A friend messaged me a few months ago saying he wanted to propose to his girlfriend. Did I have recommendations for Tulum?
“Noooooooooooooooo,” I wrote back. Tulum is fun for a party or to see some friends, but it can also be crowded, overpriced, and frustrating. Plus, there is a stunning amount of greenwashing going on. Knowing that his girlfriend is an ocean lover and cares deeply about the environment, I told him he should instead bring her to a small eco resort near Zihuatanejo, Mexico called Playa Viva.
He took my advice! And, well, I’ve been seeing both their Instagram pictures, and I think he appreciated my suggestion, because she was overwhelmed with emotion (in a good way) as soon as they arrived. And he hadn’t even popped the question yet. He messaged me his thanks after she posted a picture of her ring in front of the ocean, and then emailed a longer thank you note when they got back to Brooklyn. Mission accomplished.
That’s because Playa Viva is so tranquil, romantic, luxurious, yet conscious, that I knew that it would be the perfect setting for his secret plans.
How We Discovered Playa Viva
We were happily hanging around Mexico City in December, enjoying the cuisine and architecture, when I fell down a rabbit hole on Instagram of baby sea turtle pictures. That led me to the account of a small eco resort near Zihuatanejo on the Pacific Coast of Mexico called Playa Viva. Then, I saw pictures of the resort itself. Within the week, I had booked us a 1-hour 20-minute flight to the coast.*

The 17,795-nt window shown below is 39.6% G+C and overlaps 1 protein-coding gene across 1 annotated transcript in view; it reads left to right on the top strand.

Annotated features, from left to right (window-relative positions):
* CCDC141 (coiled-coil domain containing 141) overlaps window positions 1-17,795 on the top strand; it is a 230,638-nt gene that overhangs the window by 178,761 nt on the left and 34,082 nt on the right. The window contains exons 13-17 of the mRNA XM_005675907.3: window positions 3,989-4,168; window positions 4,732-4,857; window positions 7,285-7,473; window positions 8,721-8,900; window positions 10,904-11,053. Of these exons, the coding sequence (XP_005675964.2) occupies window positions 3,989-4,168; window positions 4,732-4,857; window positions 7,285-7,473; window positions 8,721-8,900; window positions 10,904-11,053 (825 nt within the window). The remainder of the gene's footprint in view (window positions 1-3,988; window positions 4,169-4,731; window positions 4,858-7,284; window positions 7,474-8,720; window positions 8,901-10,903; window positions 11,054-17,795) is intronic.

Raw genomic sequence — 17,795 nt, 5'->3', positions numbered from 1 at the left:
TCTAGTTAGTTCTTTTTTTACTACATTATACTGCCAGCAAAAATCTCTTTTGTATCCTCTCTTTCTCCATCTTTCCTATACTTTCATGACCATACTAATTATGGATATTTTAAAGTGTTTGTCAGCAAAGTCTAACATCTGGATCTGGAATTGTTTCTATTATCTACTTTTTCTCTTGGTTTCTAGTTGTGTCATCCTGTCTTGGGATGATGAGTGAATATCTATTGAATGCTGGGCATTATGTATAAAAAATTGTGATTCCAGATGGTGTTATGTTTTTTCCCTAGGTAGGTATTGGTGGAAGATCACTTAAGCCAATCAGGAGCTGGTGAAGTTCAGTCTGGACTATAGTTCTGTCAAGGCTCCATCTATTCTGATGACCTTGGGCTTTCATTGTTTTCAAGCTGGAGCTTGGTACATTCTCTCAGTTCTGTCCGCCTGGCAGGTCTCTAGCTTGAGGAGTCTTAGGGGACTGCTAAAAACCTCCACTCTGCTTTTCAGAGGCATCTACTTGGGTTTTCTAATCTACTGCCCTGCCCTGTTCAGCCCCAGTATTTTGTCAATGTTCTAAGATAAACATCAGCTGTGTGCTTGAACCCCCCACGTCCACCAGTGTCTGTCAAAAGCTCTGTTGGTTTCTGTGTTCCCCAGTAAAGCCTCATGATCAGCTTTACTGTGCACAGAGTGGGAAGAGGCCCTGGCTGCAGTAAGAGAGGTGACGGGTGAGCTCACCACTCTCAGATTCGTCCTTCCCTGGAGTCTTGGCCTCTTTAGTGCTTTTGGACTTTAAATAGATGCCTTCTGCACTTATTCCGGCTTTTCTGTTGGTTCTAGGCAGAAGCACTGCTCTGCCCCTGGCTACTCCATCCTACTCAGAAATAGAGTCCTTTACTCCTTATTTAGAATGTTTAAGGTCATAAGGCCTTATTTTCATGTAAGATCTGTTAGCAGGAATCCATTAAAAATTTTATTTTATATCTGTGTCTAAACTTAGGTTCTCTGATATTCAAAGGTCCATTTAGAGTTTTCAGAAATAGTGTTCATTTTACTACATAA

Playa Viva sent over a welcome kit, which including a packig list and supplies we could bring to donate to the local school kids. A taxi was waiting to pick us up at the airport for the 45-minute drive to the resort. After watching nothing but trees and tiny towns flash by, we turned down a gravel road as migrating ducks flew overhead. It took another ten minutes, past a small farm and tropical trees, before we pulled into a clearing. A fluffy dog name Perro Viva met us, and as we got a tour of the resort, she followed along, and decided to hang out with us as we unpacked and marveled at our beautiful eco casita. As far as we could see, there was no one on the white sand beach that stretched out on either side of the small resort. The sun was dropping down to the water, previewing what would become a luscious sunset that we could watch right from our bed.
We had arrived to the most romantic and sustainable resort on the Mexican Pacific coast.
Beyond Eco-Friendly to Restorative
The area around the Mexico resort Playa Viva looks to the eyes of a tourist to be untouched and idyllic–a white-sand beach lined with palm trees where you could walk for an hour and not see another soul–but it’s a far cry from the lush native greenery that used to be there. In the 1920’s, the government encouraged a slash-and-burn policy to turn the land into plantations of non-native coconut palms. The formerly rich rainforest land deteriorated, lagoons dried up, and mangroves disappeared. The native badger population, relieved of big cat predators and feasting on the coconuts, exploded, and then turned to ravaging sea turtle nests.